Saturday, 31 March 2012

Remains of the Day

The Celtic Spiral

        What would you want to be sent off with you to the afterlife? What would others give you? What would it say about you? These were the questions I asked myself recently, when looking at burial goods in archaeology. The items that I would have included in my burial would be my Celtic spiral silver ring, the same design depicted above. It would demonstrate my Irish heritage, transition into the afterlife if there is one, and also my name, as it looks like an A. My hair would be drawn up in two hair pins at the side of my face, perhaps showing that I had long hair. Pearls at my neck to symbolize both my attachment to the water and my personal value. Chiffon and silk ruffled clothes would show my love of beautiful and feminine clothing. Sand from my home island would be scattered next to me, so that I would never be far from my first home. Preferably, I would want soil from my animal's graves placed with me, as I would want to be them in the afterlife (I love my animals, animals generally, and yes I believe that if people get an afterlife, so do they!). At my wrist I would wear a braided horsehair bracelet, made with my horse's hair, to represent my deep connection to her.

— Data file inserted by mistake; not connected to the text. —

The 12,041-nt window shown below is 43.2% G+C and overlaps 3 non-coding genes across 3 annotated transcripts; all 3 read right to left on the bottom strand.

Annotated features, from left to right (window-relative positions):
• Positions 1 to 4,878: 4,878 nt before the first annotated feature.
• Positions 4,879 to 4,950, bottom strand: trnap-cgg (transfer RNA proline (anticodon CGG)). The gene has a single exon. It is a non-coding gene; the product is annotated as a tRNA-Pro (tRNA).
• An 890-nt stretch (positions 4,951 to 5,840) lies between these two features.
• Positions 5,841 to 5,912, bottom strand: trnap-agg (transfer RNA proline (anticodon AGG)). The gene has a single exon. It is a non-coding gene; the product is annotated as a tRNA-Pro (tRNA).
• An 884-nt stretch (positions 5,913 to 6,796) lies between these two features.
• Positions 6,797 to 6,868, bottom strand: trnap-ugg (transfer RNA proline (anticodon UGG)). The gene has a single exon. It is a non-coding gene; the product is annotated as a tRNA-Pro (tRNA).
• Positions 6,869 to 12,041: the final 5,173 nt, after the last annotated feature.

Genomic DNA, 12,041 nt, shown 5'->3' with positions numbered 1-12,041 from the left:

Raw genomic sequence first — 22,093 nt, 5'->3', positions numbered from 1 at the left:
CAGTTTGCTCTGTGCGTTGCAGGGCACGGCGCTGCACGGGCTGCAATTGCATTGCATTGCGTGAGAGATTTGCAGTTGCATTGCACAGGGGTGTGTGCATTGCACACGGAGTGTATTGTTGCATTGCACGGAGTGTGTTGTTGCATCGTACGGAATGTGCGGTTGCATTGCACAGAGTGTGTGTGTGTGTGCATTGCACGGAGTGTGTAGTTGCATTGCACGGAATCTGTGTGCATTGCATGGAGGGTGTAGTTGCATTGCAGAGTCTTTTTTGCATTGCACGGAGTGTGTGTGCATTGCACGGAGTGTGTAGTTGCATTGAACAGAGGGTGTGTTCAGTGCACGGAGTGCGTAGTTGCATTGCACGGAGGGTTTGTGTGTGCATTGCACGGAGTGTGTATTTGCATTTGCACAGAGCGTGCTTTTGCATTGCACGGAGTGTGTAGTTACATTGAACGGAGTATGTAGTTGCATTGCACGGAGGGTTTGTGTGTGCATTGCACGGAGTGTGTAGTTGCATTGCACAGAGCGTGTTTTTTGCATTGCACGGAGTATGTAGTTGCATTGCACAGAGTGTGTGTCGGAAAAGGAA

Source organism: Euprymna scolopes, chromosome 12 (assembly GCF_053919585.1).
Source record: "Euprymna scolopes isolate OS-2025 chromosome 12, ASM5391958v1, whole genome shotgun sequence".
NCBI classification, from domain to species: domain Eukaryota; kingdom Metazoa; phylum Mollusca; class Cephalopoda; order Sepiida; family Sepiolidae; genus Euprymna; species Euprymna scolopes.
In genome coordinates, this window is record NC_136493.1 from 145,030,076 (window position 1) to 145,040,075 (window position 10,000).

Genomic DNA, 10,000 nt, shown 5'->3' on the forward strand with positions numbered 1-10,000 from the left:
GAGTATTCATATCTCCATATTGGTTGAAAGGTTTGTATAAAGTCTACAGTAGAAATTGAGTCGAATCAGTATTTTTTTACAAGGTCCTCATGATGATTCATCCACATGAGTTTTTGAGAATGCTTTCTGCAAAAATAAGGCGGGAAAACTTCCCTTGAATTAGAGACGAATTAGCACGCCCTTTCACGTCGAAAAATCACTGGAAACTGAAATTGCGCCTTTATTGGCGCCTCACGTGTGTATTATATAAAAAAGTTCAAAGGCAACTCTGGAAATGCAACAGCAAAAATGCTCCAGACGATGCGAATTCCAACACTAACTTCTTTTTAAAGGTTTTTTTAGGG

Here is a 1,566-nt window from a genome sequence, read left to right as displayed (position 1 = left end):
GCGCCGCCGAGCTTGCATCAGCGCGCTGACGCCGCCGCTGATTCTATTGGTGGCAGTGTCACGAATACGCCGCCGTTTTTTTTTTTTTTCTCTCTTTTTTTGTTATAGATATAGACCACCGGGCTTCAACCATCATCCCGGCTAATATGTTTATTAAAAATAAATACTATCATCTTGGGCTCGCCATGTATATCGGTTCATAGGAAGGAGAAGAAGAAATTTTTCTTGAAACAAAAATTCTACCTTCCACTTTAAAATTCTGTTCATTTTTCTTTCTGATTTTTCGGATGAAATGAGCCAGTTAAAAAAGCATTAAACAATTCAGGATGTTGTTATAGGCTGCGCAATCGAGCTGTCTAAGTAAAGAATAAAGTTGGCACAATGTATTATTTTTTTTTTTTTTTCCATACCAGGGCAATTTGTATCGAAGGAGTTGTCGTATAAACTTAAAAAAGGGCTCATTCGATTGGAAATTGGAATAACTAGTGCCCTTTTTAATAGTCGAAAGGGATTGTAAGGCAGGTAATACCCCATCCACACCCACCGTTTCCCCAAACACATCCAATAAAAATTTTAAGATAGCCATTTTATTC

My Beloved Horse: Beauty
When I asked my mother what she would put in my burial, she clammed up and couldn't talk about it at first. Later, she suggested items that identified my passions, such as books of poetry, history, and mythology, rich textiles, reproductions of paintings, and a soft plushy toy cat that purrs (see love of animals professed earlier). We both chose red and pink roses petals with baby's breath and empress lilies, my favorite flowers, to be placed with me and planted around my burial, with a weeping willow, a tree whose grace I have always admired. My mother and I both decided to include elements that reflected my identity through my interests and preferences.

Repatriation Controversy

The Rosetta Stone (Williams, 2009)